FRESNO– Media is a powerful tool. It is the way we become aware of the world around us. It shapes our perspectives and informs our beliefs. Yet while media provides a platform to elevate individual and community voices, just as many voices are just as often ignored.
Take Baltimore as an example. The media machine was quick to report on “rioting” within the African American community following the death of 25-year-old Freddie Gray while in police custody, despite decades of media silence on the near-daily violence directed at the community by law enforcement prior to Gray’s death.
The reality is that when it comes to shaping the public narrative and public perceptions, marginalized communities are at the mercy of the mainstream media, which carries with it the ingrained biases that it also perpetuates.
What can we do to overcome this harmful bias? It isn’t always easy, but one important step is to begin to take control of our own narrative.Who is a bigger expert on what you’re going through, than you? Your experiences, thoughts, and struggles are best understood and conveyed by you and by extension your community.
This is the aim of the I AM poster project launched by the Boys and Men of Color (BMOC) group here in Fresno. In an empowering new type of representation, young people are defining themselves and at the same time letting the community know who they are. “I am an artist. I am ambitious. I am caring.” The messages these young men carry challenge the pervasive media stereotypes of youth as either thugs or hoodlums.
For several years the BMOC of Fresno has worked to improve the lives of young men of color through leadership development and direct advocacy. As a BMOC participant I have been able to witness firsthand the profound impact that an organization like this can have. The young people who participate come from some of the most neglected and underserved communities in Fresno and they work hard to dispel the prejudice that they confront everyday.
This past March, members of the group took part in a Letter to the Editor writing activity. The activity provided media literacy training on learning to identify media bias in reporting around young people of color. The BMOC youth participated in an exercise that helped them question popular media rhetoric and identify the presented narrative as well as how that might differ when introduced by people with different perspectives. Participants then drafted letters to the editor in which they offered their own narratives.
It is powerful when communities are given voice, and it benefits the whole city when all communities are given an equal shot at telling their stories of struggle and triumph. Here are a few of the letters that came from that exercise.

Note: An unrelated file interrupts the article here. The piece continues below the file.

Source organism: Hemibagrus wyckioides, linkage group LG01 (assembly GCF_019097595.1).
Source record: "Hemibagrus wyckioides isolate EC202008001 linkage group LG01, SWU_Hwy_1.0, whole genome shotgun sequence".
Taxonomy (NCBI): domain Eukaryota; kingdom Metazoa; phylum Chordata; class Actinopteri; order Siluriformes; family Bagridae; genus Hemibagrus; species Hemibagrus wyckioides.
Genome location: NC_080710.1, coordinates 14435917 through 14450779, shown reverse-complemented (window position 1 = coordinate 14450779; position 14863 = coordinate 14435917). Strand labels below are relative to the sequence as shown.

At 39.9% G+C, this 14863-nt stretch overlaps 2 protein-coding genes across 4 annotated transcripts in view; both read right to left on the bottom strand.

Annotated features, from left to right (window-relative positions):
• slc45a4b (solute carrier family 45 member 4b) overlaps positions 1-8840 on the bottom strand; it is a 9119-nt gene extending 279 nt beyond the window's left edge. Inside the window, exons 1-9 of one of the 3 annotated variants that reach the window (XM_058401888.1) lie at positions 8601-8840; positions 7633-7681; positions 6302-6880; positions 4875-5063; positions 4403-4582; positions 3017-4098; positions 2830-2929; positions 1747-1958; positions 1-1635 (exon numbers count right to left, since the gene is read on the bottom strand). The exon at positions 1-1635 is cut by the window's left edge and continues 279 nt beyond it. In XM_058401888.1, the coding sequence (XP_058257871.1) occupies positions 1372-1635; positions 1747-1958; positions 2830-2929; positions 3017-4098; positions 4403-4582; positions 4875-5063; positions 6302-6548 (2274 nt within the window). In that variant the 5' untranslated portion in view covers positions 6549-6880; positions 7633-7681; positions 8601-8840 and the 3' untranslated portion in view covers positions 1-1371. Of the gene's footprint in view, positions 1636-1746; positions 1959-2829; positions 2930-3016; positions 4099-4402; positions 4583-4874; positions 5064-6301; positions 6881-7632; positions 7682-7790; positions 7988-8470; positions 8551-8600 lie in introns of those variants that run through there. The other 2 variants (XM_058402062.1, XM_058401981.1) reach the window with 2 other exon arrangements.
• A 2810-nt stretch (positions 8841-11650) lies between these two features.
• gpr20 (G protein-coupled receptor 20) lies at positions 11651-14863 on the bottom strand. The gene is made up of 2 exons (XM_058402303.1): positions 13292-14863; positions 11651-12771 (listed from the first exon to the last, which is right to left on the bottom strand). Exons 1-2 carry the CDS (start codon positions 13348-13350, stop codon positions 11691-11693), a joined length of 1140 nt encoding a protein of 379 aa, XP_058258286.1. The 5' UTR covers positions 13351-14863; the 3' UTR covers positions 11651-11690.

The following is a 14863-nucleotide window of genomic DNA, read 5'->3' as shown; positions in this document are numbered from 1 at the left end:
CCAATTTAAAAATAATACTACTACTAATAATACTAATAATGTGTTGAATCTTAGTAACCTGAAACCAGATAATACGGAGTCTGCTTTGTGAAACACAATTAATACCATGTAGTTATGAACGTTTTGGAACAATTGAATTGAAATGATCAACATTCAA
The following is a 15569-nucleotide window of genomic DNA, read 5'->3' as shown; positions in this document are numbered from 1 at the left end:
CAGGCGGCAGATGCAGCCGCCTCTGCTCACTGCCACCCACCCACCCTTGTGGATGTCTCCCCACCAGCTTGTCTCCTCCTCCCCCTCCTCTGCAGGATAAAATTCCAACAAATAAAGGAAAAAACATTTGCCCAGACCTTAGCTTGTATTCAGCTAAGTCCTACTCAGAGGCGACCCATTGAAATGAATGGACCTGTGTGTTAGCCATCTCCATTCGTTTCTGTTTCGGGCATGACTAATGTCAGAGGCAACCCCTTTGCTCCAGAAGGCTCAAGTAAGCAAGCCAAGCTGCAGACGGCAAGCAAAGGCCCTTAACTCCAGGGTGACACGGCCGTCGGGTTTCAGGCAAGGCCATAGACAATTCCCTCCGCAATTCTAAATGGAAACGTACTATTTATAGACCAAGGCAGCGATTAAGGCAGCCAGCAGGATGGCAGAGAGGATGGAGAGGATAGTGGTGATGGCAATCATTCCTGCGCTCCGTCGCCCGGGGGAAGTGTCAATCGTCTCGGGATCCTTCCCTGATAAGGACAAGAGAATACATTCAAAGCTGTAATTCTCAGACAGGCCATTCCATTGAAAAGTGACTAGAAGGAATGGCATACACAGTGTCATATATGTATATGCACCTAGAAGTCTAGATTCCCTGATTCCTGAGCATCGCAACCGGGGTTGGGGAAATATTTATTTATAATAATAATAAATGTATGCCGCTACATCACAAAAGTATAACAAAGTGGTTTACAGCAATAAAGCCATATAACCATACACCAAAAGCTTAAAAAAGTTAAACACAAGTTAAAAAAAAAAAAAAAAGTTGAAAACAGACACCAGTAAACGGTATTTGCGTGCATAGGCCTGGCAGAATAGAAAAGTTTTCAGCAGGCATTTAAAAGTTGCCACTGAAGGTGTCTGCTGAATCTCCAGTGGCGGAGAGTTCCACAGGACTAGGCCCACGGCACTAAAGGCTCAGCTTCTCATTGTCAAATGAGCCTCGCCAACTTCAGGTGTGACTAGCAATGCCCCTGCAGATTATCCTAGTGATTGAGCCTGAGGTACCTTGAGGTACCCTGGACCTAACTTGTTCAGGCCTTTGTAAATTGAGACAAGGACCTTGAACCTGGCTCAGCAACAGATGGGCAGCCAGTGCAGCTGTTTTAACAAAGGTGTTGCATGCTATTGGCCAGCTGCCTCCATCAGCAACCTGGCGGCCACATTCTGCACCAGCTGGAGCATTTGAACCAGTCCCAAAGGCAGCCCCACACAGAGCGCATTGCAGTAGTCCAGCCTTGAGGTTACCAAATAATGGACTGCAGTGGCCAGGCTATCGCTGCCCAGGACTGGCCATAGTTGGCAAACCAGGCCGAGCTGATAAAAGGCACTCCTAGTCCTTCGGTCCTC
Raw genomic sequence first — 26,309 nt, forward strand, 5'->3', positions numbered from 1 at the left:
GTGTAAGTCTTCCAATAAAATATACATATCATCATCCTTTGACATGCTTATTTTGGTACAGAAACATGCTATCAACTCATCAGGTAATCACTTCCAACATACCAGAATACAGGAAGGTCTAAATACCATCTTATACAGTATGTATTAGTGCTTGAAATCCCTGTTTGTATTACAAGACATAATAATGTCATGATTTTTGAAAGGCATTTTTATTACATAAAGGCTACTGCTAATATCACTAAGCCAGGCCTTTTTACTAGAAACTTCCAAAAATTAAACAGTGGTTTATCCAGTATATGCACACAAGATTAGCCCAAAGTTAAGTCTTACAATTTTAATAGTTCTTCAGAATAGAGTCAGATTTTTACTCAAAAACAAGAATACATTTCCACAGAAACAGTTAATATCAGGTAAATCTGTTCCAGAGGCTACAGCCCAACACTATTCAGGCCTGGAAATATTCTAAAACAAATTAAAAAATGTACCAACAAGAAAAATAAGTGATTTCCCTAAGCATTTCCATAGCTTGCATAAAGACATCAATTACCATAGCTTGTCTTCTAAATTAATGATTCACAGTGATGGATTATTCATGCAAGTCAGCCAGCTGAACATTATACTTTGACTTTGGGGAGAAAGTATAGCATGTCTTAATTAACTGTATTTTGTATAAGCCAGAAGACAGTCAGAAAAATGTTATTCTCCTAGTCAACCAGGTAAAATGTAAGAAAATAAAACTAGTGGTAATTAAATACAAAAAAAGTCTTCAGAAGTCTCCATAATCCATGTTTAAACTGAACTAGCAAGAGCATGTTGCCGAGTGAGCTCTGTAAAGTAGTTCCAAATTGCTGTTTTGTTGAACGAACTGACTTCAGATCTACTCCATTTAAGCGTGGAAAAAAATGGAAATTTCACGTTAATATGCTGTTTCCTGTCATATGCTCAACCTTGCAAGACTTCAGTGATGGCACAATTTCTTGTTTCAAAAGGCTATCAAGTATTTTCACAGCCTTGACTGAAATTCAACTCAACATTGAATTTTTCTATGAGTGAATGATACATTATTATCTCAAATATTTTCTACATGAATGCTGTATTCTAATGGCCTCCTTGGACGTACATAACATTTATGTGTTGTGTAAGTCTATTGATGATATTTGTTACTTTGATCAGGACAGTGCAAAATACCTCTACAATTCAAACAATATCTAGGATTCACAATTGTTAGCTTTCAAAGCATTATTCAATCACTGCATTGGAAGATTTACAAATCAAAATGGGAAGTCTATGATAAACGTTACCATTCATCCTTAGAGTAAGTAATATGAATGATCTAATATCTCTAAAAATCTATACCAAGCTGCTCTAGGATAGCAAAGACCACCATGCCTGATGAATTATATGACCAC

Fresno is diverse in culture, language, foods and beliefs. What happens when students in our schools don’t feel like they can be their true selves without being persecuted? The number of undocumented students in Fresno is huge, but the number of students who feel secure in addressing their citizenship is minute. There needs to be a bigger movement in our schools to advocate for and reach out to undocumented youth. The problem is there no is no concrete effort in our schools to organize, unify and help our struggling students find support, security and connection to resources. They matter.
By Antonio Jauregui, 18
POLICE & COMMUNITY RELATIONS
I know I can relate to the majority of the youth in Fresno. I come from a home without a father and with gang ties. My father was in and out of prison during my life. This is why I joined the effort to create the new police youth advisory panel.
We made the council out of every day people. The panel was created to show that adults can learn from youth. Also this can be the beginning of police understanding youth better. The panel allows youth to voice their concerns so they can in turn become the voice of the voiceless.
By Nicholas Herrera, 21
With the latest news that Deputy Chief was arrested for conspiracy to sell drugs, it is very important for the police department in Fresno to show steps on how they are reaching out and establishing trust with the community. The Police Youth Panel must work to show that we want our community to thrive. For the panel to be effective, the police and youth must be devoted to being open minded with each other. They must be ready to have tough conversations. Issues like police profiling and prejudice on both sides of the table must be addressed. They must keep in mind that love and forgiveness is a crucial piece to reconciliation.
Community and police must come together to tackle drive bys and gang violence. Cooperation from the community is not only a must in aiding police, but also in aiding the young people in our neighborhoods. We need help in areas such as mental health, disabilities and education. The media and the news play an important role by how they portray young people in our community. Youth should be seen as people to invest in and be built up into contributing community members. That is just vital.
By Jeremy Miller, 22